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January 12, 2022

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I’ve been reading John Le Carré spy novels. I love the gray areas he explores. I’m not really a spy novel person but the characters and their struggles with the morality of their chosen career are interesting. I also reread the Out of Hitler Time trilogy by Judith Kerr after watching the new When Hitler Stole Pink Rabbit with my kids. I had never read the last book in the trilogy from her adult years and it was so interesting. Her portrait of her mother who she clearly loves but who can also frustrate her is quite lovely and so thoughtful. It really showed how her family’s experience as refugees left deep scars. You can see how she appreciates how her mother held the family together and kept her safe physically and emotionally and also how she comes to understand the toll doing that took on her mother.

The Weekday Vegetarians is actually a good cookbook. I was so surprised, but I’ve made 5 or so things from it already after I got it for Christmas. The braised cabbage over mashed potatoes is perfect winter food.

Other than that, Graeme Stimsion books to try and keep it light.

So many opinions about Art vs Privacy! The first thing I think of is Sharon Olds' book "Stag's Leap" about her marriage's dissolution (after many books chronicling aspects of that marriage). There's a wonderful poem where she writes about making a fire out of something she finally realizes is her ex's old easel, and it turns into a meditation on the potential costs of her 'turning their family into art'—though their kids were a little older and I read that she waited ten years to publish the poems she wrote in the aftermath of the split. (Here's a link to the poem: https://www.thehairpin.com/2015/08/sharon-olds-the-easel/)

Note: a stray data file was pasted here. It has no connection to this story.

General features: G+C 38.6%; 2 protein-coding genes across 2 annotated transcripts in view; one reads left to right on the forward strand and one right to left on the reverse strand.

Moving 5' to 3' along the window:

And then this outrageous story about Robert Lowell's appropriation of his ex's letters for his own art: https://www.newyorker.com/magazine/2019/12/16/marriage-betrayal-and-the-letters-behind-the-dolphin

And finally that recent NY Times piece "Who is the Bad Art Friend?" (The more I read, the less I liked either of them.)

I admit to taking voyeuristic pleasure in reading things that expose so much, but the cost to family seems high. (And not just to kids! So many memoirs feature adults writing about their parents in ways that make them sound whiny or petulant—even when they have clear causes for complaint.)

I am fond of dill, but pretty averse to parsley, which my husband likes a lot. It's a running joke that can tip over into mild irritation in either direction, depending on who's cooking :)

Reading a Flavia de Luce novel (that's the protagonist, not the author) when I'm in the mood, because I like it, but I kind of have to be in the mood.

I like dill, but no matter how I try, I can't seem to like mushrooms. Different kinds don't help much. Chopping them up small doesn't help much. I'm just anti-fungus, I guess.

(Except yeast for bread, I guess. I'm not against that fungus.)

Dill tastes like turpentine? Wonder if that's where the comment about Aunt Bea's kerosene cucumbers came from...

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